Laura Seitz, Deseret News
FILE - A UTA bus moves along 200 South while construction of a luxury apartment building progresses in Salt Lake City on Wednesday, Jan. 31, 2018. The sweeping bill from the Legislature's Transportation Governance and Funding Task Force has been scaled back significantly, but still includes vehicle registration fee hikes for electric and hybrid cars.

SALT LAKE CITY — The sweeping bill from the Legislature's Transportation Governance and Funding Task Force has been scaled back significantly, but it still includes vehicle registration fee hikes for electric and hybrid cars.

After action by the House Transportation Committee on Monday, there are no other tax or fee increases in SB136, and the extra $120 charge for registering electric vehicles, $50 for plug-in hybrids and $20 for other hybrids will be phased in over three years.

Unchanged in the bill, however, is big shift in how the Utah Transit Authority is managed. The 16-member board of trustees would be replaced by three trustees appointed by the governor who'd run the agency day to day.

The bill also continues to open up state transportation funds to transit projects and allow for some local option sales tax increases in counties that have not already adopted all of the quarter-cent hikes available.

"I know where this is going," the sponsor of the bill and co-chairman of the yearlong task force, Sen. Wayne Harper, R-Taylorsville, said as revenue sources were stripped from his bill.

The changes came from Rep. Mike Schultz, R-Hooper, the task force's other co-chairman. Schultz said lawmakers need more time to get comfortable with the increases.

"We do need to address the revenue side at some point in the future," he said.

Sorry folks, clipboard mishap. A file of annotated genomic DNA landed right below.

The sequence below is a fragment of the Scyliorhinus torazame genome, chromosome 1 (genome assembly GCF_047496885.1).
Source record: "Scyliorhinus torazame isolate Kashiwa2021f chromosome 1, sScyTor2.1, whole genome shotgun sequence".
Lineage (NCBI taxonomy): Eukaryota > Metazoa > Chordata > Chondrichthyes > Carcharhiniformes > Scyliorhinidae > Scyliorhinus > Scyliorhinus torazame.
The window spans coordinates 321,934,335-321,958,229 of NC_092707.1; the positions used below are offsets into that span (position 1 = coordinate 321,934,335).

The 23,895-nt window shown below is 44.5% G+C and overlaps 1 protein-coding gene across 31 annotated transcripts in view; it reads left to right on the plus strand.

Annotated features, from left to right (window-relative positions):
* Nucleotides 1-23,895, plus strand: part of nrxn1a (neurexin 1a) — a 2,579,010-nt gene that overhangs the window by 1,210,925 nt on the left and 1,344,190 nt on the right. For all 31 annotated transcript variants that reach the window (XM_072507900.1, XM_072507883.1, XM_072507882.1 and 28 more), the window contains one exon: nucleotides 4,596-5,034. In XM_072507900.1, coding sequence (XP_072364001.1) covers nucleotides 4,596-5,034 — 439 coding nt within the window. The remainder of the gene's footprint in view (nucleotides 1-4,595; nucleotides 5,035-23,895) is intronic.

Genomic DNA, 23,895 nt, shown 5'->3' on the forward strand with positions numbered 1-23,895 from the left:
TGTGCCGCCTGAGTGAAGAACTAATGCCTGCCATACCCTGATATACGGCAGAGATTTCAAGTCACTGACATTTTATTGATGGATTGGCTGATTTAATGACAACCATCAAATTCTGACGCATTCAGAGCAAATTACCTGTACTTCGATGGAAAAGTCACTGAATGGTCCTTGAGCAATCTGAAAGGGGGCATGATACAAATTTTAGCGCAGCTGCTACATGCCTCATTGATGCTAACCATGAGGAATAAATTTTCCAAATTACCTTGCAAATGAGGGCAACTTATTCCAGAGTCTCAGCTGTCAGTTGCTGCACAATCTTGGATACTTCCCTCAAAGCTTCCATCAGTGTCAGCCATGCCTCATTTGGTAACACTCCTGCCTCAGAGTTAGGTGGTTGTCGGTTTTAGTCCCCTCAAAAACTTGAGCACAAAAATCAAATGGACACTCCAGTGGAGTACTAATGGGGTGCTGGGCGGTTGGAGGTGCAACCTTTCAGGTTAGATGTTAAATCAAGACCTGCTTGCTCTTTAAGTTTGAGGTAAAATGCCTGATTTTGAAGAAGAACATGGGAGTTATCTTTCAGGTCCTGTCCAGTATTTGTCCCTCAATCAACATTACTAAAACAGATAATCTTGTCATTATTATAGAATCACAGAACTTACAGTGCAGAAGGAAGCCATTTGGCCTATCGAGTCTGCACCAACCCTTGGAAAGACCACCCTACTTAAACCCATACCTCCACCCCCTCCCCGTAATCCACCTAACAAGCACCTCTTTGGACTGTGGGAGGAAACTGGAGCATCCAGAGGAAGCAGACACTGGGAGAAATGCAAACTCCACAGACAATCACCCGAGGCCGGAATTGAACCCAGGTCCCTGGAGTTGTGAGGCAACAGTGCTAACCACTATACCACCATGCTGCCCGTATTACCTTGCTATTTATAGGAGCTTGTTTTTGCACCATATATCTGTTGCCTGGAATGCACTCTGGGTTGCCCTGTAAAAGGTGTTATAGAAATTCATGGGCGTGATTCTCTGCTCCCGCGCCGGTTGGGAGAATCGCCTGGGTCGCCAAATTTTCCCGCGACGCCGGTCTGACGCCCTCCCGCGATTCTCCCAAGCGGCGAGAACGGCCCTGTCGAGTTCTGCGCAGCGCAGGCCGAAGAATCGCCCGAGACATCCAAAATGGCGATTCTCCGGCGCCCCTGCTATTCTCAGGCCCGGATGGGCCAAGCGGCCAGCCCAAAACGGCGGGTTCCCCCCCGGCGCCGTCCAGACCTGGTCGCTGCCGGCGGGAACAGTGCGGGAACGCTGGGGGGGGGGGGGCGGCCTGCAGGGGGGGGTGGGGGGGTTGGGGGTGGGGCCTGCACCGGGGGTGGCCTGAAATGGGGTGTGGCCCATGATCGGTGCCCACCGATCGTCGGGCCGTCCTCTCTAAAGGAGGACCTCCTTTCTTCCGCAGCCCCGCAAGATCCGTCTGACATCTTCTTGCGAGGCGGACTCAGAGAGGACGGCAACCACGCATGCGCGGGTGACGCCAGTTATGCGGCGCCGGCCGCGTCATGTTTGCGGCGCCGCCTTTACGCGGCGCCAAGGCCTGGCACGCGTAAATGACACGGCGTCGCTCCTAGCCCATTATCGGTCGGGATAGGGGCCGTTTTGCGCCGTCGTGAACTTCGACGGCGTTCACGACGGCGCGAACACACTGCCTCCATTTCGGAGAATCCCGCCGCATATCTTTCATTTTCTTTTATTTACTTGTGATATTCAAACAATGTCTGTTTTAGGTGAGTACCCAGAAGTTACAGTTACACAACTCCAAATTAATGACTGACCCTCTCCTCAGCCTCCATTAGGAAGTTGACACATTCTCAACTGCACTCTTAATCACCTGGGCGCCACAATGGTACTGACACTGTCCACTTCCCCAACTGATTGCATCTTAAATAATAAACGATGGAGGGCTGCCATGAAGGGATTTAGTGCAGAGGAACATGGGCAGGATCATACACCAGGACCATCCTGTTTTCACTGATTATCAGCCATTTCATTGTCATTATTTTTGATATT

Harper's bill had narrowly passed the Senate, even after he replaced increases in hotel room taxes and rental car fees with a statewide sales tax hike, as well as a $28 vehicle registration fee increase.

That increase in the current $44 registration fee for all vehicles was dropped to $10 in a substitute bill in the House committee and then eliminated through an amendment.

The bill then passed the committee 9-1, with only Rep. Karen Kwan, D-Murray, opposed. Kwan said her constituents made it clear they opposed higher fees for electric and hybrid cars.

"I understand it's important. I understand we need to do something," she said, but added, "my constituents come first."

Much of the concern raised about the bill during the public testimony was about the higher fees on electric and hybrid vehicles. Opponents warned that Utahns could be discouraged from driving cars that contribute to cleaner air.

Laura Schmidt, of Salt Lake City, said she and her partner, who suffers during inversions, sold their paid-off minivan and took out a $10,000 loan to buy a new electric car, "a decision made entirely with air quality in mind."

Schmidt said it was a sacrifice they were willing to make and urged lawmakers to incentivize such vehicles rather than add the equivalent of an additional car payment to the cost of driving them.

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Rep. Justin Fawson, R-North Ogden, said he recently bought a hybrid car and is disappointed he'll have to pay more in registration fees. He said what's important to his constituents is the restructuring of UTA.

Fawson said he's heard plenty from them "about the dumpster fire that is the current state of UTA."

Harper said the bill still has the framework for the improvements necessary to meet growing transportation needs over the coming decades.

"We cannot build enough roads to build ourselves out of congestion," he told the committee, asking them to "imagine I-15 double-decked clear across the Wasatch Front. I don't want to imagine that."